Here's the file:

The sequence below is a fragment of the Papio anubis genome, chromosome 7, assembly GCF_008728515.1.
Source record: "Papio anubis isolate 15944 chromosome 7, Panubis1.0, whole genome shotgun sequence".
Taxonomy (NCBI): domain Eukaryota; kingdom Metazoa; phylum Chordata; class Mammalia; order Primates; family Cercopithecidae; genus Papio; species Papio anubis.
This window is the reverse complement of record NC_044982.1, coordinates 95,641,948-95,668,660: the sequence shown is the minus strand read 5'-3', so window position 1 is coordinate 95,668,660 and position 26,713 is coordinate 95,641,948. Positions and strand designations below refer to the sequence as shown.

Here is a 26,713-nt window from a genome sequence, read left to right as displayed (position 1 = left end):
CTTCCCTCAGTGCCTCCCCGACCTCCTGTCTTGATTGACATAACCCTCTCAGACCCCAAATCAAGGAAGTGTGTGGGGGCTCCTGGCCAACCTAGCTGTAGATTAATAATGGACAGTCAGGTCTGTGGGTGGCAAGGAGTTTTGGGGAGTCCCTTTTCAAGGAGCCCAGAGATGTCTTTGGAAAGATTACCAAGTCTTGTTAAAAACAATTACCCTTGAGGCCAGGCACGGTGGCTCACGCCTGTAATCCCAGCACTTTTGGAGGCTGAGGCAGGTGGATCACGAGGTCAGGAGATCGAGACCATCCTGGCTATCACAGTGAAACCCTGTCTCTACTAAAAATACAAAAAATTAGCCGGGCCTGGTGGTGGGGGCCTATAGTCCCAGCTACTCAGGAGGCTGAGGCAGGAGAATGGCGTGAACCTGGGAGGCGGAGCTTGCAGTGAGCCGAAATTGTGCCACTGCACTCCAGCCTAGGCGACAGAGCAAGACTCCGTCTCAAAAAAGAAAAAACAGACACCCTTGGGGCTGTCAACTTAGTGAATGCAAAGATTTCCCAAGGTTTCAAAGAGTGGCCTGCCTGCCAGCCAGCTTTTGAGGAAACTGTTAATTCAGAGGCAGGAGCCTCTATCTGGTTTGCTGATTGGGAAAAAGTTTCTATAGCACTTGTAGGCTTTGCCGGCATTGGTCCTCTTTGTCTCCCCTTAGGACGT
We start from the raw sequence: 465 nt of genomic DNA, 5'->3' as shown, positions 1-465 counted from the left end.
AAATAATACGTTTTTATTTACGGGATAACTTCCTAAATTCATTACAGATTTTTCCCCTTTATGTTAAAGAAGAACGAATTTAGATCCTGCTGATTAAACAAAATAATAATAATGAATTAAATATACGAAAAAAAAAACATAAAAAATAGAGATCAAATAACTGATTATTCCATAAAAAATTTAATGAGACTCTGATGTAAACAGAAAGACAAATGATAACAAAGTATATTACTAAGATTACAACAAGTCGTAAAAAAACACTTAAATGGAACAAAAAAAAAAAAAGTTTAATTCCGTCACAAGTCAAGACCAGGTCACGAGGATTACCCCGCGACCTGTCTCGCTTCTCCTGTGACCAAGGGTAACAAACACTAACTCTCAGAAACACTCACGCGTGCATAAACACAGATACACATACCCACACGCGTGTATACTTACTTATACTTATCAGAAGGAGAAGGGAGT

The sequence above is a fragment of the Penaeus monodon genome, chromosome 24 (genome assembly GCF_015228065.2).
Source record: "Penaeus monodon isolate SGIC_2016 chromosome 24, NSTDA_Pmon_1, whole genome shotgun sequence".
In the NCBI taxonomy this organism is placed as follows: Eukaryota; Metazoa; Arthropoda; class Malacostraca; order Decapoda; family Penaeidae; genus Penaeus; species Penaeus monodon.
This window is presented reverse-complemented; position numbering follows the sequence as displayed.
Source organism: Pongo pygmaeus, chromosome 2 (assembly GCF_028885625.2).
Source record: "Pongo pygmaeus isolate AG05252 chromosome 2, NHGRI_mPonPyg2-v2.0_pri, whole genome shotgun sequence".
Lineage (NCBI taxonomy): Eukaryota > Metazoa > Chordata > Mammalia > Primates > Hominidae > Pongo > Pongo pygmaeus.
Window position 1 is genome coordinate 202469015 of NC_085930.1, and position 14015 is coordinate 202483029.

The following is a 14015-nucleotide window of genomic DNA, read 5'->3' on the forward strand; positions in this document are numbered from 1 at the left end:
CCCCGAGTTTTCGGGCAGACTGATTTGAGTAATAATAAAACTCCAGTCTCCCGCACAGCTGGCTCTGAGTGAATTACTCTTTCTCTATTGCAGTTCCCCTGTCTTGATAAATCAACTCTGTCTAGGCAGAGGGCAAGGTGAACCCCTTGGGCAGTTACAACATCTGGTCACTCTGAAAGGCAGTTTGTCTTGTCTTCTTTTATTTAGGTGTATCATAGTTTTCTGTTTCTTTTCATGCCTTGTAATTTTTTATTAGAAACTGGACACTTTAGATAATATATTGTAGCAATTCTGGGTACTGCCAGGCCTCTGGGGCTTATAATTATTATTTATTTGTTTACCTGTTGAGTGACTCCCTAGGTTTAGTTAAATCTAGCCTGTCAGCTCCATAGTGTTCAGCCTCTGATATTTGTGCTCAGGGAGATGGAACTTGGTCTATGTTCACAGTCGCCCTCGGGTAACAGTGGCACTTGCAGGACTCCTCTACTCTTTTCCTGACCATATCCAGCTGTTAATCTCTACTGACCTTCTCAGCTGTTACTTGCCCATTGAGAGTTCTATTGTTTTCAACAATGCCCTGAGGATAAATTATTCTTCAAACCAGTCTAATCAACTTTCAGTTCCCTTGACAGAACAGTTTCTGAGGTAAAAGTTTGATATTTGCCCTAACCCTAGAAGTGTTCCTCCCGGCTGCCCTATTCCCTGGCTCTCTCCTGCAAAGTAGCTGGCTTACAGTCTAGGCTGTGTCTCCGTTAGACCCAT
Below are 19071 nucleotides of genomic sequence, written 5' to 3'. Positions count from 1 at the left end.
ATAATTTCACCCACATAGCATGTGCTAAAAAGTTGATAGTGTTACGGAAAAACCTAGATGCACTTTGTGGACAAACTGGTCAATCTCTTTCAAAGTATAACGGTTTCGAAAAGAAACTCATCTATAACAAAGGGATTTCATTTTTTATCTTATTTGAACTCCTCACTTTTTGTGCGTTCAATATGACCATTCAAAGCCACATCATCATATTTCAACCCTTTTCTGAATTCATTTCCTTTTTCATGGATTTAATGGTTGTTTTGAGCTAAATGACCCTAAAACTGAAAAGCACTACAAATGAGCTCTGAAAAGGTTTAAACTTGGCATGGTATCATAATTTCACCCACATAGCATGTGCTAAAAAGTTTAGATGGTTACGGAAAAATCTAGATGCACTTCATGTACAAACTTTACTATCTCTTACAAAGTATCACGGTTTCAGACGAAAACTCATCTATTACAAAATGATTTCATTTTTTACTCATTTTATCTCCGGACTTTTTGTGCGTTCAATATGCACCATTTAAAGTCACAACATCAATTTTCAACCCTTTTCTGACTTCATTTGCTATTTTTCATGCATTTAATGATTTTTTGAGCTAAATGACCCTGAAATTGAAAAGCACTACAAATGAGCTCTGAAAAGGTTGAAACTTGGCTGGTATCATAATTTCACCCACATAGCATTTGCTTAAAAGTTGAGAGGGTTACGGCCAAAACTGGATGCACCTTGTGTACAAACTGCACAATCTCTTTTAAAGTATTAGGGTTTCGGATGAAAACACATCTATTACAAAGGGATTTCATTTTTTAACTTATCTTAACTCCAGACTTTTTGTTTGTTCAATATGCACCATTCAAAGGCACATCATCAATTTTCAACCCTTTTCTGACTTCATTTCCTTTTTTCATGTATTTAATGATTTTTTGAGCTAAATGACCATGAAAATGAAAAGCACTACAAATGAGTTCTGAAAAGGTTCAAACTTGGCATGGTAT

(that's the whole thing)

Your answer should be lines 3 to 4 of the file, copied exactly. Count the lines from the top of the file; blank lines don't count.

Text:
Taxonomy (NCBI): domain Eukaryota; kingdom Metazoa; phylum Chordata; class Mammalia; order Primates; family Cercopithecidae; genus Papio; species Papio anubis.
This window is the reverse complement of record NC_044982.1, coordinates 95,641,948-95,668,660: the sequence shown is the minus strand read 5'-3', so window position 1 is coordinate 95,668,660 and position 26,713 is coordinate 95,641,948. Positions and strand designations below refer to the sequence as shown.